The most savage group of raiders, they have been marked for extermination by the nascent authorities on Cindar and are under investigation by the Ordo Hereticus for harbouring rogue psykers. Amongst the common people of Cindar the Flayed Men hold a semi-mythical status, with tales told of entire caravans found flayed and cannibalised. It is unlikely you will have any of these sub-human savages amongst your recruits, but you will undoubtedly hear tales of kin fallen victim to the Night Flayers. Even the most hardened Charrs speak warily of these raiders, lest they somehow summon them from the darkness.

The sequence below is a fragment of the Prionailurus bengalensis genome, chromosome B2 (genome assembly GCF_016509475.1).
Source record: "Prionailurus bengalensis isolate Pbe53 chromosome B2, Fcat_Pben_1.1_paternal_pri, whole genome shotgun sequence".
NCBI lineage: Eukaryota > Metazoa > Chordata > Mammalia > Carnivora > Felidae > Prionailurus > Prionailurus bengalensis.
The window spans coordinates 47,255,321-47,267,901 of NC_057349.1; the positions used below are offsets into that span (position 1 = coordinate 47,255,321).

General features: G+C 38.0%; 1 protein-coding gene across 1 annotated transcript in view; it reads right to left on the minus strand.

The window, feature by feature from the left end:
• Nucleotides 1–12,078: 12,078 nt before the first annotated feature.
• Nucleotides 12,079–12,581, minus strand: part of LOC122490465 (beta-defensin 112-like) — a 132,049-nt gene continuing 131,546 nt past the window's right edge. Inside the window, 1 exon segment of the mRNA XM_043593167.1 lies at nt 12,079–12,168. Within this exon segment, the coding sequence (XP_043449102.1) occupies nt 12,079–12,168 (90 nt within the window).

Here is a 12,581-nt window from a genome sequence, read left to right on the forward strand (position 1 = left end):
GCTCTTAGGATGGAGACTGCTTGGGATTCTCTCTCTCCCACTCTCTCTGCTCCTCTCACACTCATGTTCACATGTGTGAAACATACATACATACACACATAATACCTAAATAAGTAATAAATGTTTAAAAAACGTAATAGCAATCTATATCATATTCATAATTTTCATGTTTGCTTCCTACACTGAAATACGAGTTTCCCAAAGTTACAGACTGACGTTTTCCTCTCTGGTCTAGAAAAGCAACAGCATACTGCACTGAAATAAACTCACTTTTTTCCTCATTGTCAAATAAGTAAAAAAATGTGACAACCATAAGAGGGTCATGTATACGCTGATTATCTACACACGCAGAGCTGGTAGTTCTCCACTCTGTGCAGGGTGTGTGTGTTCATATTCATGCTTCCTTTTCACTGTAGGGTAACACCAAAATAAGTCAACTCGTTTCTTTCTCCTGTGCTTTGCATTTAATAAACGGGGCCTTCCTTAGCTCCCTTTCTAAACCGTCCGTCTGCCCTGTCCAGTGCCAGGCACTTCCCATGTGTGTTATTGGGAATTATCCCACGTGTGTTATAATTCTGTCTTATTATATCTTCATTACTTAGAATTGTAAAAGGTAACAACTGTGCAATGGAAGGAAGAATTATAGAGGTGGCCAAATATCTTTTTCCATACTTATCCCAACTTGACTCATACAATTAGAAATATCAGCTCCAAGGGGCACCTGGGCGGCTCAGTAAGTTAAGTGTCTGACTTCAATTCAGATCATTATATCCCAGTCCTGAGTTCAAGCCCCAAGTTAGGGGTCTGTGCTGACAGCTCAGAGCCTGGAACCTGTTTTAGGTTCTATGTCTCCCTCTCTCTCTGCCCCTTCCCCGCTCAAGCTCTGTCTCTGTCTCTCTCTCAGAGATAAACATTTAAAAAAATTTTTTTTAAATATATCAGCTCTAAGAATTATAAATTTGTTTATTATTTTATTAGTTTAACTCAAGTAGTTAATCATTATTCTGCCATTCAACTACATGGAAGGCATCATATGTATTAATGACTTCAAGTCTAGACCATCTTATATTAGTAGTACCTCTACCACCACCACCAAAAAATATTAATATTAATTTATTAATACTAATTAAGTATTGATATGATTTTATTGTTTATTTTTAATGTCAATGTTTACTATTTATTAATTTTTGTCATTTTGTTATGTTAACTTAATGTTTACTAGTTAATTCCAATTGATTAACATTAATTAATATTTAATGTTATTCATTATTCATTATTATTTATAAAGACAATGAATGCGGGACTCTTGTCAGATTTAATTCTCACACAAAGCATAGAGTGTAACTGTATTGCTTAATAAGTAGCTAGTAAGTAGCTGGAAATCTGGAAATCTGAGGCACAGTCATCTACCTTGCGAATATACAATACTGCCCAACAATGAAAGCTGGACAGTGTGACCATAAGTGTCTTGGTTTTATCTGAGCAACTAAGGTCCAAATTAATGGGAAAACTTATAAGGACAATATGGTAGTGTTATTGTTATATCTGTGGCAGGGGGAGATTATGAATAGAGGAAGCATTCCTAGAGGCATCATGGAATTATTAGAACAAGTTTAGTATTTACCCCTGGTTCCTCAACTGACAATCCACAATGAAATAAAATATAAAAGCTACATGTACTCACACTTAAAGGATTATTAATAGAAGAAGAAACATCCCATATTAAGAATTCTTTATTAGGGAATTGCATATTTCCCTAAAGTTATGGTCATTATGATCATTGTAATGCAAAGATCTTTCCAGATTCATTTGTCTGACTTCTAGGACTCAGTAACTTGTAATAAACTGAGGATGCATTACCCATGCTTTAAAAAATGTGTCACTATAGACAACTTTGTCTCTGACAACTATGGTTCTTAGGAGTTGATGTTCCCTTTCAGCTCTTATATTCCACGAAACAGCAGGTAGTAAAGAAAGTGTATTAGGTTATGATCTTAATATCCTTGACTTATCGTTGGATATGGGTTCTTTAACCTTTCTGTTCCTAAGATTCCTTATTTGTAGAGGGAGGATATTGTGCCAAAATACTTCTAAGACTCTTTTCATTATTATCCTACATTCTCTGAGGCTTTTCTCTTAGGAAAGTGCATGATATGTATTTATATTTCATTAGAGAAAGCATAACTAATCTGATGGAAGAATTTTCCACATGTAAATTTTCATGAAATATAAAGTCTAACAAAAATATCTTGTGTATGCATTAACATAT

On Cindar the harvesting of the dead is seen as a sign of respect and cybernetic components are inscribed with the names of previous owners, many being passed down through families as heirlooms. Great pains will be taken to recover the cybernetic components of the deceased, and most Cindarans have at least a rudimentary understanding of human anatomy: consequently you are likely to have a healthy supply of candidates for medicus training. This boon is offset somewhat by the disregard Cindarans show for the physical remains of the dead, going as far as harvesting any available corpse of usuable cybernetics. I suggest officers and commissars pay close attention to their medics’ harvesting activities to ensure proper boundaries are maintained. What is for Cindarans a matter of simple pragmatism is likely to be perceived by other regiments as ghoulish and disrespectful.